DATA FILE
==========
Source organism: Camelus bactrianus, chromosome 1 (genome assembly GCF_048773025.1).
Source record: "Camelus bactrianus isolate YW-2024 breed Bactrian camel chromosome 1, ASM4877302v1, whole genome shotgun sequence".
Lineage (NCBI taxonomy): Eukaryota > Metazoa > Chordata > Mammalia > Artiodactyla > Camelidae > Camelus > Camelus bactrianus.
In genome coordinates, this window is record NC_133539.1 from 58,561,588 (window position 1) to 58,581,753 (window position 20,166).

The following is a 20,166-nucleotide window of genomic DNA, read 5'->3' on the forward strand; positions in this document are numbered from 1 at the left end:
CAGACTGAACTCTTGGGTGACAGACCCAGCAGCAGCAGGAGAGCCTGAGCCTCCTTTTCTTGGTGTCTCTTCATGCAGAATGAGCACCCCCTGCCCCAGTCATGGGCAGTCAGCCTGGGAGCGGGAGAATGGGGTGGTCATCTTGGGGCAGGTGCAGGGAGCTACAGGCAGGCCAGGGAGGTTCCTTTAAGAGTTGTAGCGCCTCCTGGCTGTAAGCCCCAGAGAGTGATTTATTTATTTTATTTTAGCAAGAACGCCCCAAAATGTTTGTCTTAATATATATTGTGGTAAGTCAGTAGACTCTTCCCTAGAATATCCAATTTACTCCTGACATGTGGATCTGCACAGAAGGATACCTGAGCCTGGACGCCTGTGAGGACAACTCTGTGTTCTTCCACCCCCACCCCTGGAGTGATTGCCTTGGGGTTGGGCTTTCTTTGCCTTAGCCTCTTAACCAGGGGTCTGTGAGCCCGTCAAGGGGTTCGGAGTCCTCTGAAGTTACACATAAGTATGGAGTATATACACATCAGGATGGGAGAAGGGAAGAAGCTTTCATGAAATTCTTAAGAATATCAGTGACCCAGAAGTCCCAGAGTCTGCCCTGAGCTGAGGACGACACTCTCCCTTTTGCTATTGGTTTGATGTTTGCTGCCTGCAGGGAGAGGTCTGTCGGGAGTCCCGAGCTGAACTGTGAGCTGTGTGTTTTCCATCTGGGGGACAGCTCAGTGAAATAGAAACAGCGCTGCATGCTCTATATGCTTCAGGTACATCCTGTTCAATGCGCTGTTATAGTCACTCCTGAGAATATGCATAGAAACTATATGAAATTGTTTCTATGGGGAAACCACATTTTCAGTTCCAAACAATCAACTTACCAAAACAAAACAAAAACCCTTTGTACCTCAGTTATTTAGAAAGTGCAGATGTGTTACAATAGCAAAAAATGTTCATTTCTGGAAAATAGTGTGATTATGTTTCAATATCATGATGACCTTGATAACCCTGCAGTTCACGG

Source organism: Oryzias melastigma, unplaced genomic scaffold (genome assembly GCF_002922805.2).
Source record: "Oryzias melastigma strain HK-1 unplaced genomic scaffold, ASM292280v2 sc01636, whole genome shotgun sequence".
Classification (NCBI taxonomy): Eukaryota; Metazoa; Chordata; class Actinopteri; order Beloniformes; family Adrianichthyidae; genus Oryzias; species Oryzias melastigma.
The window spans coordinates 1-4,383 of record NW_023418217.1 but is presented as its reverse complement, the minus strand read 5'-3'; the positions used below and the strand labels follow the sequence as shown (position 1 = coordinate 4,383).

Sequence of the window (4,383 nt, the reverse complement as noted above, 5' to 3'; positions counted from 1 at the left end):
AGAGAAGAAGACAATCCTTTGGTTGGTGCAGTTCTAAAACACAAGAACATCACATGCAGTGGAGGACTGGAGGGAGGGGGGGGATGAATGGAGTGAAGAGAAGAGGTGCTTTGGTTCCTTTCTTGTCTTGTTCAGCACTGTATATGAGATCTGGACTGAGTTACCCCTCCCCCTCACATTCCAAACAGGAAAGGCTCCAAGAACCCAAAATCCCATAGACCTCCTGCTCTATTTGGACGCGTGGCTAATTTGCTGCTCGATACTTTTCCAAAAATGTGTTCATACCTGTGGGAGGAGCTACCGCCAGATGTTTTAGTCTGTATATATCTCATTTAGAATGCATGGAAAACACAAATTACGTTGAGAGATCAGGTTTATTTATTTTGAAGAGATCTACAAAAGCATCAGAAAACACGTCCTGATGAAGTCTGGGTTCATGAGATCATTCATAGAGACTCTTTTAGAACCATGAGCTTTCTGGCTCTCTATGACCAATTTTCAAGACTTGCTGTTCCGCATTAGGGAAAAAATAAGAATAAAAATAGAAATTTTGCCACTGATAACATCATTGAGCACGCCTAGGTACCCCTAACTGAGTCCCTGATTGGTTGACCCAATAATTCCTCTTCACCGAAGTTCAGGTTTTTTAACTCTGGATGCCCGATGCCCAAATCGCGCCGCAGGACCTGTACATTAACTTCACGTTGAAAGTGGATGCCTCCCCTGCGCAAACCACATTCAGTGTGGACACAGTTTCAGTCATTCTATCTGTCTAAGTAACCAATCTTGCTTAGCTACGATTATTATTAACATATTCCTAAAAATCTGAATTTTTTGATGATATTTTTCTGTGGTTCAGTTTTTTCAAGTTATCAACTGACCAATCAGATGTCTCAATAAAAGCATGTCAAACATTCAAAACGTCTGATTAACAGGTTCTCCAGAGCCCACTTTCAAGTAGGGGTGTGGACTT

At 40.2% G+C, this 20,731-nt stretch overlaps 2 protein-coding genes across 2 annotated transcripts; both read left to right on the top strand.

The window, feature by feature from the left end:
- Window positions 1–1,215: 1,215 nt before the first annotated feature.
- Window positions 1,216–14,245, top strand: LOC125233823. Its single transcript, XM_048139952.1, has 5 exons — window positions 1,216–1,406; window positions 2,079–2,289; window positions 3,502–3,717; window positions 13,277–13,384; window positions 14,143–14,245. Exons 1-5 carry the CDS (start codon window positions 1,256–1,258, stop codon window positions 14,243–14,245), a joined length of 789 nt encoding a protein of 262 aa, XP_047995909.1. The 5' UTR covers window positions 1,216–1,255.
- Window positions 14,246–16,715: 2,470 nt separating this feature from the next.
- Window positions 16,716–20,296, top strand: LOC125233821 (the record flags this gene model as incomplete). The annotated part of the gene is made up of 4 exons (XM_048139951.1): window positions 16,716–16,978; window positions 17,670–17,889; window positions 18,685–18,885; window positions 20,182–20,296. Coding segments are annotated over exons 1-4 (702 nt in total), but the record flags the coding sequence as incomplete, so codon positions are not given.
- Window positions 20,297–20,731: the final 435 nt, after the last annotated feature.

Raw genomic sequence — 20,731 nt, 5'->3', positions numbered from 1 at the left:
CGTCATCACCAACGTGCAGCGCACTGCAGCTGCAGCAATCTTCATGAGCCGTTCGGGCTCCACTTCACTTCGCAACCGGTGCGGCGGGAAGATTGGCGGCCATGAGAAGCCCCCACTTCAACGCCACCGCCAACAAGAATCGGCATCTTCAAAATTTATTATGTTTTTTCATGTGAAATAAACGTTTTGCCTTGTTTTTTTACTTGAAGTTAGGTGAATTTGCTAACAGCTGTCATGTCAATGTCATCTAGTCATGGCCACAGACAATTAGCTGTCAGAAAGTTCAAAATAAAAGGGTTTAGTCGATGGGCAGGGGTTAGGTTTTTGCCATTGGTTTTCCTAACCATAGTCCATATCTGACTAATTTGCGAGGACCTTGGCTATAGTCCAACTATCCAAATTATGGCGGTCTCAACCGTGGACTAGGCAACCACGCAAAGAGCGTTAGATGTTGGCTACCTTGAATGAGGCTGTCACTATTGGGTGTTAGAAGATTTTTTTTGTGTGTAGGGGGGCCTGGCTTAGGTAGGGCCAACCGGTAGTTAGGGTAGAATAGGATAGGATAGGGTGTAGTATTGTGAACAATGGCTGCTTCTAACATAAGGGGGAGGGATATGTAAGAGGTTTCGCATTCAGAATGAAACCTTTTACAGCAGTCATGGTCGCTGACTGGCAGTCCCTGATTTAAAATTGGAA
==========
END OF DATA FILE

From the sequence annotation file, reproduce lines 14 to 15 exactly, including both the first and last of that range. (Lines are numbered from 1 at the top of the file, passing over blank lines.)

The window, feature by feature from the left end:
- Window positions 1–1,215: 1,215 nt before the first annotated feature.